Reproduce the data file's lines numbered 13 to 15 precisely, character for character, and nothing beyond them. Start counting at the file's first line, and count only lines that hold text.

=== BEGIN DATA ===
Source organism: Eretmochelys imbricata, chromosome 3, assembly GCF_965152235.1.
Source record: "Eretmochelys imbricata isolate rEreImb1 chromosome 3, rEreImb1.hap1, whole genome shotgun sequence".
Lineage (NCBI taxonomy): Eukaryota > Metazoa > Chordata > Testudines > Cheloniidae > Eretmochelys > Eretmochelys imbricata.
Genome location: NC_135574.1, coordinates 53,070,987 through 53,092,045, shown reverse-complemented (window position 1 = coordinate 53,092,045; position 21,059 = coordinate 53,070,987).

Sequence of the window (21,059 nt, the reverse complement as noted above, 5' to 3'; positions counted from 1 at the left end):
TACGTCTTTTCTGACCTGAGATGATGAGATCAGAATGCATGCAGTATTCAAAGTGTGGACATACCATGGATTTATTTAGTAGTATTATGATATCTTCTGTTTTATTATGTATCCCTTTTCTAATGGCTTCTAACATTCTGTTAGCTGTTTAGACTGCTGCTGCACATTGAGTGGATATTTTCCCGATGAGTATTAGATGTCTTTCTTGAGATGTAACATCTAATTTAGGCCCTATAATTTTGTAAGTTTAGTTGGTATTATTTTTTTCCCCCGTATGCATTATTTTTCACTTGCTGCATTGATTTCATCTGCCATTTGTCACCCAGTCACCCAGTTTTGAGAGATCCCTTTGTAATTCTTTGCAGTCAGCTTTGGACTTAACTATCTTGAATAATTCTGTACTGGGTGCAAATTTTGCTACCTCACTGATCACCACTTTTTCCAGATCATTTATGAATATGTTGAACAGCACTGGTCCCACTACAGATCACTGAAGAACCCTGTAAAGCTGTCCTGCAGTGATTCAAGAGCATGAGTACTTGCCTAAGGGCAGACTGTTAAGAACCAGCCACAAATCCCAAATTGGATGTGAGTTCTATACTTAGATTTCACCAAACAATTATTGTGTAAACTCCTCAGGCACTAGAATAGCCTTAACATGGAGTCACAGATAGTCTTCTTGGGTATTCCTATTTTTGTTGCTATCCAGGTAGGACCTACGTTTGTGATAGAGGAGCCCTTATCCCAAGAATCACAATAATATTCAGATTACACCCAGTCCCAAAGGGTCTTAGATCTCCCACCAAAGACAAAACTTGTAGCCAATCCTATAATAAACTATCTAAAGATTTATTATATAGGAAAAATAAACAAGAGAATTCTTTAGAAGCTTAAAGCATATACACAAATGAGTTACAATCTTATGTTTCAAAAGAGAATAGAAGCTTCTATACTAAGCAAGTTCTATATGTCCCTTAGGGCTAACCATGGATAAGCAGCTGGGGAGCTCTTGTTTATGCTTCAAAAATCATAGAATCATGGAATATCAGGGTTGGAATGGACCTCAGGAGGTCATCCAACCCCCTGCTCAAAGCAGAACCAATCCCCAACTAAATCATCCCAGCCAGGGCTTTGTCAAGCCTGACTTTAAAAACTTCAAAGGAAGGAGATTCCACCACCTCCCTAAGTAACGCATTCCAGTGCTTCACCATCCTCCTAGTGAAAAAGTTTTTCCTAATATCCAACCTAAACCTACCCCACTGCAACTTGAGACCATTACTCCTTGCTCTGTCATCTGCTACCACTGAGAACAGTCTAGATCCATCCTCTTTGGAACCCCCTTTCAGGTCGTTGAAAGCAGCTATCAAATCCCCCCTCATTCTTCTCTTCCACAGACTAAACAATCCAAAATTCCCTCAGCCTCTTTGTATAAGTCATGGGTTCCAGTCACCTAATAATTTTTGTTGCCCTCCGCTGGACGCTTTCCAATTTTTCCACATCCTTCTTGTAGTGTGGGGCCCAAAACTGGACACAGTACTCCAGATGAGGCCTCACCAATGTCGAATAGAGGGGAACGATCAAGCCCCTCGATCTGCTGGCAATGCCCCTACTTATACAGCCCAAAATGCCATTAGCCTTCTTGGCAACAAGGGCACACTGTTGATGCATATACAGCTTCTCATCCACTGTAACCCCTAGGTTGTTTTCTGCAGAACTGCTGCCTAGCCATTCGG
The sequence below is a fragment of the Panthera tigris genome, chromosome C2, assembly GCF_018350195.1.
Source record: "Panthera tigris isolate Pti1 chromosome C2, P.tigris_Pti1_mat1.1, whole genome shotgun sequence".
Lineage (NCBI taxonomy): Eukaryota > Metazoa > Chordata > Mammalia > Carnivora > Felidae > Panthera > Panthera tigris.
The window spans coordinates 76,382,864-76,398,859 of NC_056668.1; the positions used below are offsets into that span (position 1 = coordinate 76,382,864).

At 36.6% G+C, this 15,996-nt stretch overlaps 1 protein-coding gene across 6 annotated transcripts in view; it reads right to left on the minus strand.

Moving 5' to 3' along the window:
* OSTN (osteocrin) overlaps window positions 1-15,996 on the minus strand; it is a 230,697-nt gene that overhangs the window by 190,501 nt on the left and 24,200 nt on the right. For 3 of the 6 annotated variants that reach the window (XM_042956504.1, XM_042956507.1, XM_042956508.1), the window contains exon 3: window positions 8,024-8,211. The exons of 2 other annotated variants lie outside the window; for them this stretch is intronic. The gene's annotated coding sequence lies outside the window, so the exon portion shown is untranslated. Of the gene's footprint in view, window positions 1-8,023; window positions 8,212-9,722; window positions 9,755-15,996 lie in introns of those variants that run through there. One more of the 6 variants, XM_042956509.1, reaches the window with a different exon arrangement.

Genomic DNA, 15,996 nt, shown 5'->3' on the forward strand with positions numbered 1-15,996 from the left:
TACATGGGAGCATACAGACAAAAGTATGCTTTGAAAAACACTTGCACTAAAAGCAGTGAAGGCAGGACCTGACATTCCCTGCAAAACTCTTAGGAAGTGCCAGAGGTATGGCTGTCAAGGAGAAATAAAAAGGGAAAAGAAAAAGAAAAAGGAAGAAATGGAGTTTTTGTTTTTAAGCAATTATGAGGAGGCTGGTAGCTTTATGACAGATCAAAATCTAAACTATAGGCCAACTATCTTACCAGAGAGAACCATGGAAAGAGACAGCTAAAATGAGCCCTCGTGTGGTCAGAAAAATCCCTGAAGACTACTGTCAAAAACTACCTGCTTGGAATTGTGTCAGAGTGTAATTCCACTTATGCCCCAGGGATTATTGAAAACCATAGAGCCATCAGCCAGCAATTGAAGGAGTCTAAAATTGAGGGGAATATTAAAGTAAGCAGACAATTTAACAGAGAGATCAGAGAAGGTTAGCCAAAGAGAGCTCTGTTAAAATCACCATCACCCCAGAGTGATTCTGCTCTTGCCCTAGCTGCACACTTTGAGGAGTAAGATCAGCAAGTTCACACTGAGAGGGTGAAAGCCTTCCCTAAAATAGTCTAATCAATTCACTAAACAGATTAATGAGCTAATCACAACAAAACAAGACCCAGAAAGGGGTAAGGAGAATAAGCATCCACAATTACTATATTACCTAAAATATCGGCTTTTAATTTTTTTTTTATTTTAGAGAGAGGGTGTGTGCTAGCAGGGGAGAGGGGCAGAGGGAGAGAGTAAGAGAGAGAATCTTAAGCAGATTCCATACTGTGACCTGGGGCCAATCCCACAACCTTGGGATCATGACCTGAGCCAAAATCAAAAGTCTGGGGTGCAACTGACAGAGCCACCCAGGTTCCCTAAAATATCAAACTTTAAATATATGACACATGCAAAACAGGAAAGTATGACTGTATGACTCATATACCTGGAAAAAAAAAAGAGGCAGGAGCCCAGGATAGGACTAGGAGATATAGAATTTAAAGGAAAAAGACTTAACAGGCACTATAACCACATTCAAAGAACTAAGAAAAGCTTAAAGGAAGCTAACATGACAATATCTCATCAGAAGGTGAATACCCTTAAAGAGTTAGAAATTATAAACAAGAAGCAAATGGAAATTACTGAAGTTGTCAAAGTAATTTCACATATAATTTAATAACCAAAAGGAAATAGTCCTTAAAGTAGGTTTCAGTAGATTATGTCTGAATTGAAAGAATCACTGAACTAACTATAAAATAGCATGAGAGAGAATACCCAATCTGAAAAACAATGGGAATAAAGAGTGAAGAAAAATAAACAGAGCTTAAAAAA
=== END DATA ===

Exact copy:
* OSTN (osteocrin) overlaps window positions 1-15,996 on the minus strand; it is a 230,697-nt gene that overhangs the window by 190,501 nt on the left and 24,200 nt on the right. For 3 of the 6 annotated variants that reach the window (XM_042956504.1, XM_042956507.1, XM_042956508.1), the window contains exon 3: window positions 8,024-8,211. The exons of 2 other annotated variants lie outside the window; for them this stretch is intronic. The gene's annotated coding sequence lies outside the window, so the exon portion shown is untranslated. Of the gene's footprint in view, window positions 1-8,023; window positions 8,212-9,722; window positions 9,755-15,996 lie in introns of those variants that run through there. One more of the 6 variants, XM_042956509.1, reaches the window with a different exon arrangement.

Genomic DNA, 15,996 nt, shown 5'->3' on the forward strand with positions numbered 1-15,996 from the left:
TACATGGGAGCATACAGACAAAAGTATGCTTTGAAAAACACTTGCACTAAAAGCAGTGAAGGCAGGACCTGACATTCCCTGCAAAACTCTTAGGAAGTGCCAGAGGTATGGCTGTCAAGGAGAAATAAAAAGGGAAAAGAAAAAGAAAAAGGAAGAAATGGAGTTTTTGTTTTTAAGCAATTATGAGGAGGCTGGTAGCTTTATGACAGATCAAAATCTAAACTATAGGCCAACTATCTTACCAGAGAGAACCATGGAAAGAGACAGCTAAAATGAGCCCTCGTGTGGTCAGAAAAATCCCTGAAGACTACTGTCAAAAACTACCTGCTTGGAATTGTGTCAGAGTGTAATTCCACTTATGCCCCAGGGATTATTGAAAACCATAGAGCCATCAGCCAGCAATTGAAGGAGTCTAAAATTGAGGGGAATATTAAAGTAAGCAGACAATTTAACAGAGAGATCAGAGAAGGTTAGCCAAAGAGAGCTCTGTTAAAATCACCATCACCCCAGAGTGATTCTGCTCTTGCCCTAGCTGCACACTTTGAGGAGTAAGATCAGCAAGTTCACACTGAGAGGGTGAAAGCCTTCCCTAAAATAGTCTAATCAATTCACTAAACAGATTAATGAGCTAATCACAACAAAACAAGACCCAGAAAGGGGTAAGGAGAATAAGCATCCACAATTACTATATTACCTAAAATATCGGCTTTTAATTTTTTTTTTATTTTAGAGAGAGGGTGTGTGCTAGCAGGGGAGAGGGGCAGAGGGAGAGAGTAAGAGAGAGAATCTTAAGCAGATTCCATACTGTGACCTGGGGCCAATCCCACAACCTTGGGATCATGACCTGAGCCAAAATCAAAAGTCTGGGGTGCAACTGACAGAGCCACCCAGGTTCCCTAAAATATCAAACTTTAAATATATGACACATGCAAAACAGGAAAGTATGACTGTATGACTCATATACCTGGAAAAAAAAAAGAGGCAGGAGCCCAGGATAGGACTAGGAGATATAGAATTTAAAGGAAAAAGACTTAACAGGCACTATAACCACATTCAAAGAACTAAGAAAAGCTTAAAGGAAGCTAACATGACAATATCTCATCAGAAGGTGAATACCCTTAAAGAGTTAGAAATTATAAACAAGAAGCAAATGGAAATTACTGAAGTTGTCAAAGTAATTTCACATATAATTTAATAACCAAAAGGAAATAGTCCTTAAAGTAGGTTTCAGTAGATTATGTCTGAATTGAAAGAATCACTGAACTAACTATAAAATAGCATGAGAGAGAATACCCAATCTGAAAAACAATGGGAATAAAGAGTGAAGAAAAATAAACAGAGCTTAAAAAA